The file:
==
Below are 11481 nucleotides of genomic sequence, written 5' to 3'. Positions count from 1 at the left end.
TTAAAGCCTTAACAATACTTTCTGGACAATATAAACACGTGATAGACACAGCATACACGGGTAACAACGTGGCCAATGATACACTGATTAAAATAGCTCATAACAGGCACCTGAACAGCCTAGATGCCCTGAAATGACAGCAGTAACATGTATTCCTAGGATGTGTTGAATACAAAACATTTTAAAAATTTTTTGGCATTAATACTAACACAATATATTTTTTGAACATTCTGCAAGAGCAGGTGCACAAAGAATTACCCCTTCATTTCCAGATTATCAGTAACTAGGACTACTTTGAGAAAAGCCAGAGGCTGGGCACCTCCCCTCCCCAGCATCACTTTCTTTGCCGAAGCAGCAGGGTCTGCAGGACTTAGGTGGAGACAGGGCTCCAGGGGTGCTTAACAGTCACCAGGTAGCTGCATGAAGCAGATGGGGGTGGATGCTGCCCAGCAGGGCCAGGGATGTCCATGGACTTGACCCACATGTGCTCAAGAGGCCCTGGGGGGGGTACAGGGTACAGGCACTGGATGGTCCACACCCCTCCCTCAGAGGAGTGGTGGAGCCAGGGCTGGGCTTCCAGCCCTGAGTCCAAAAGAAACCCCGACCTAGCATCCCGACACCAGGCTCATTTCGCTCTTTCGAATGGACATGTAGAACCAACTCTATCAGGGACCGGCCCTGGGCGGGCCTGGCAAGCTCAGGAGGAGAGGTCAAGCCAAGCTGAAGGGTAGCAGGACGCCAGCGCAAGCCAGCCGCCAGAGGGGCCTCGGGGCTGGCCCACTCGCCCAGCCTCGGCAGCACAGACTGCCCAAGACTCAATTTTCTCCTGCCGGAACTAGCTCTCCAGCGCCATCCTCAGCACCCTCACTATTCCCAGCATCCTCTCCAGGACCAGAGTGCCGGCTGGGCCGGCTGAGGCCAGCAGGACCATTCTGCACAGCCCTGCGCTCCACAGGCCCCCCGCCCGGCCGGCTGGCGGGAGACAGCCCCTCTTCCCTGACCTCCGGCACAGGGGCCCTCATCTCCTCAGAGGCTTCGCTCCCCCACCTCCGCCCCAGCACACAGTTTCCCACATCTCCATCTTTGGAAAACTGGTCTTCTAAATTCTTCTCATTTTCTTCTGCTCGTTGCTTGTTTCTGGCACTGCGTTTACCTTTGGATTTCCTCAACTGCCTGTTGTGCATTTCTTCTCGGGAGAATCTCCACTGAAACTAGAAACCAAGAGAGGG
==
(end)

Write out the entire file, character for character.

Below are 11481 nucleotides of genomic sequence, written 5' to 3'. Positions count from 1 at the left end.
TTAAAGCCTTAACAATACTTTCTGGACAATATAAACACGTGATAGACACAGCATACACGGGTAACAACGTGGCCAATGATACACTGATTAAAATAGCTCATAACAGGCACCTGAACAGCCTAGATGCCCTGAAATGACAGCAGTAACATGTATTCCTAGGATGTGTTGAATACAAAACATTTTAAAAATTTTTTGGCATTAATACTAACACAATATATTTTTTGAACATTCTGCAAGAGCAGGTGCACAAAGAATTACCCCTTCATTTCCAGATTATCAGTAACTAGGACTACTTTGAGAAAAGCCAGAGGCTGGGCACCTCCCCTCCCCAGCATCACTTTCTTTGCCGAAGCAGCAGGGTCTGCAGGACTTAGGTGGAGACAGGGCTCCAGGGGTGCTTAACAGTCACCAGGTAGCTGCATGAAGCAGATGGGGGTGGATGCTGCCCAGCAGGGCCAGGGATGTCCATGGACTTGACCCACATGTGCTCAAGAGGCCCTGGGGGGGGTACAGGGTACAGGCACTGGATGGTCCACACCCCTCCCTCAGAGGAGTGGTGGAGCCAGGGCTGGGCTTCCAGCCCTGAGTCCAAAAGAAACCCCGACCTAGCATCCCGACACCAGGCTCATTTCGCTCTTTCGAATGGACATGTAGAACCAACTCTATCAGGGACCGGCCCTGGGCGGGCCTGGCAAGCTCAGGAGGAGAGGTCAAGCCAAGCTGAAGGGTAGCAGGACGCCAGCGCAAGCCAGCCGCCAGAGGGGCCTCGGGGCTGGCCCACTCGCCCAGCCTCGGCAGCACAGACTGCCCAAGACTCAATTTTCTCCTGCCGGAACTAGCTCTCCAGCGCCATCCTCAGCACCCTCACTATTCCCAGCATCCTCTCCAGGACCAGAGTGCCGGCTGGGCCGGCTGAGGCCAGCAGGACCATTCTGCACAGCCCTGCGCTCCACAGGCCCCCCGCCCGGCCGGCTGGCGGGAGACAGCCCCTCTTCCCTGACCTCCGGCACAGGGGCCCTCATCTCCTCAGAGGCTTCGCTCCCCCACCTCCGCCCCAGCACACAGTTTCCCACATCTCCATCTTTGGAAAACTGGTCTTCTAAATTCTTCTCATTTTCTTCTGCTCGTTGCTTGTTTCTGGCACTGCGTTTACCTTTGGATTTCCTCAACTGCCTGTTGTGCATTTCTTCTCGGGAGAATCTCCACTGAAACTAGAAACCAAGAGAGGG